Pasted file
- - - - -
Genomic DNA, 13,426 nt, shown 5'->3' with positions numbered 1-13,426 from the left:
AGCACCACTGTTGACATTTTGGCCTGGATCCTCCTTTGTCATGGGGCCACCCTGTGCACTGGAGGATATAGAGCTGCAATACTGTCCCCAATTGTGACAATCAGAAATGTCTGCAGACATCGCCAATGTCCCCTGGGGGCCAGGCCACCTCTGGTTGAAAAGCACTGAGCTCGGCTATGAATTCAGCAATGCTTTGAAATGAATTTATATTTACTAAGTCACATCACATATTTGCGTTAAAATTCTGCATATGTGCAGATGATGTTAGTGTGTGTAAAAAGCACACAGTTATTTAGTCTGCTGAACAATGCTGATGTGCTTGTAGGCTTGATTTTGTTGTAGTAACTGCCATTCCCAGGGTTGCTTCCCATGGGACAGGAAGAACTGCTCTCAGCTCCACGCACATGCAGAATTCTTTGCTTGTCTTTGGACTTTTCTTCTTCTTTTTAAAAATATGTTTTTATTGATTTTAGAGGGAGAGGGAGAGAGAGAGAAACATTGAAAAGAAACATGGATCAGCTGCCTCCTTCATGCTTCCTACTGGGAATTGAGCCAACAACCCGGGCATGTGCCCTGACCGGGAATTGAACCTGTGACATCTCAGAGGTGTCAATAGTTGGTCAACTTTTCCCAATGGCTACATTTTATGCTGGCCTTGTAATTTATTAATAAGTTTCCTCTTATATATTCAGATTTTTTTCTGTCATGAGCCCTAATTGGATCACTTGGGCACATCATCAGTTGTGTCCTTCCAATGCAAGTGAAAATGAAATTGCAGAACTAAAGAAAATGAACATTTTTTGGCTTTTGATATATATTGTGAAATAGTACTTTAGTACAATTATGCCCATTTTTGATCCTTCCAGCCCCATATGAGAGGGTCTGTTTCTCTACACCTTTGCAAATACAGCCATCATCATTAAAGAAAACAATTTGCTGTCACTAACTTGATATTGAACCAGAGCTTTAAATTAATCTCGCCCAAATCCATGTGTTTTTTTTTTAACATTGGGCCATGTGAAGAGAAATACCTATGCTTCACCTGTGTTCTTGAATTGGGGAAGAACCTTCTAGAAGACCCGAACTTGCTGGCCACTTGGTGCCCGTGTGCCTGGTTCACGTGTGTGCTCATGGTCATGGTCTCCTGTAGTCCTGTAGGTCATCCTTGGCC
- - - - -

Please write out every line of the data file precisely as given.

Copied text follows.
Genomic DNA, 13,426 nt, shown 5'->3' with positions numbered 1-13,426 from the left:
AGCACCACTGTTGACATTTTGGCCTGGATCCTCCTTTGTCATGGGGCCACCCTGTGCACTGGAGGATATAGAGCTGCAATACTGTCCCCAATTGTGACAATCAGAAATGTCTGCAGACATCGCCAATGTCCCCTGGGGGCCAGGCCACCTCTGGTTGAAAAGCACTGAGCTCGGCTATGAATTCAGCAATGCTTTGAAATGAATTTATATTTACTAAGTCACATCACATATTTGCGTTAAAATTCTGCATATGTGCAGATGATGTTAGTGTGTGTAAAAAGCACACAGTTATTTAGTCTGCTGAACAATGCTGATGTGCTTGTAGGCTTGATTTTGTTGTAGTAACTGCCATTCCCAGGGTTGCTTCCCATGGGACAGGAAGAACTGCTCTCAGCTCCACGCACATGCAGAATTCTTTGCTTGTCTTTGGACTTTTCTTCTTCTTTTTAAAAATATGTTTTTATTGATTTTAGAGGGAGAGGGAGAGAGAGAGAAACATTGAAAAGAAACATGGATCAGCTGCCTCCTTCATGCTTCCTACTGGGAATTGAGCCAACAACCCGGGCATGTGCCCTGACCGGGAATTGAACCTGTGACATCTCAGAGGTGTCAATAGTTGGTCAACTTTTCCCAATGGCTACATTTTATGCTGGCCTTGTAATTTATTAATAAGTTTCCTCTTATATATTCAGATTTTTTTCTGTCATGAGCCCTAATTGGATCACTTGGGCACATCATCAGTTGTGTCCTTCCAATGCAAGTGAAAATGAAATTGCAGAACTAAAGAAAATGAACATTTTTTGGCTTTTGATATATATTGTGAAATAGTACTTTAGTACAATTATGCCCATTTTTGATCCTTCCAGCCCCATATGAGAGGGTCTGTTTCTCTACACCTTTGCAAATACAGCCATCATCATTAAAGAAAACAATTTGCTGTCACTAACTTGATATTGAACCAGAGCTTTAAATTAATCTCGCCCAAATCCATGTGTTTTTTTTTTAACATTGGGCCATGTGAAGAGAAATACCTATGCTTCACCTGTGTTCTTGAATTGGGGAAGAACCTTCTAGAAGACCCGAACTTGCTGGCCACTTGGTGCCCGTGTGCCTGGTTCACGTGTGTGCTCATGGTCATGGTCTCCTGTAGTCCTGTAGGTCATCCTTGGCC